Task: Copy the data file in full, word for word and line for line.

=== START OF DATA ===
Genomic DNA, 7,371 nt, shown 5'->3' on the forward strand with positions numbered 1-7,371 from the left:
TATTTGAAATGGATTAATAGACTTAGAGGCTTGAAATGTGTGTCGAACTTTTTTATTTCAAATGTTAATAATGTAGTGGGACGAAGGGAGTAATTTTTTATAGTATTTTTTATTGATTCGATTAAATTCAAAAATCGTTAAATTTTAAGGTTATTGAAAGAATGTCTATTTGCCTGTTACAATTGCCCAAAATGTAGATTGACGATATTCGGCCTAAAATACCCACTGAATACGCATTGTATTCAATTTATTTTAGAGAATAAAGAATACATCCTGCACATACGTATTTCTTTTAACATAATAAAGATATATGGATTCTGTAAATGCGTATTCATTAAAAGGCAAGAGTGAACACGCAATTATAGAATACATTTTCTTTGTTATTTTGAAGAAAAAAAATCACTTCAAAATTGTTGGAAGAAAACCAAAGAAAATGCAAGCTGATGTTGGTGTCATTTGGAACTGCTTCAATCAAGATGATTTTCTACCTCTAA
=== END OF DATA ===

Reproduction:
Genomic DNA, 7,371 nt, shown 5'->3' on the forward strand with positions numbered 1-7,371 from the left:
TATTTGAAATGGATTAATAGACTTAGAGGCTTGAAATGTGTGTCGAACTTTTTTATTTCAAATGTTAATAATGTAGTGGGACGAAGGGAGTAATTTTTTATAGTATTTTTTATTGATTCGATTAAATTCAAAAATCGTTAAATTTTAAGGTTATTGAAAGAATGTCTATTTGCCTGTTACAATTGCCCAAAATGTAGATTGACGATATTCGGCCTAAAATACCCACTGAATACGCATTGTATTCAATTTATTTTAGAGAATAAAGAATACATCCTGCACATACGTATTTCTTTTAACATAATAAAGATATATGGATTCTGTAAATGCGTATTCATTAAAAGGCAAGAGTGAACACGCAATTATAGAATACATTTTCTTTGTTATTTTGAAGAAAAAAAATCACTTCAAAATTGTTGGAAGAAAACCAAAGAAAATGCAAGCTGATGTTGGTGTCATTTGGAACTGCTTCAATCAAGATGATTTTCTACCTCTAA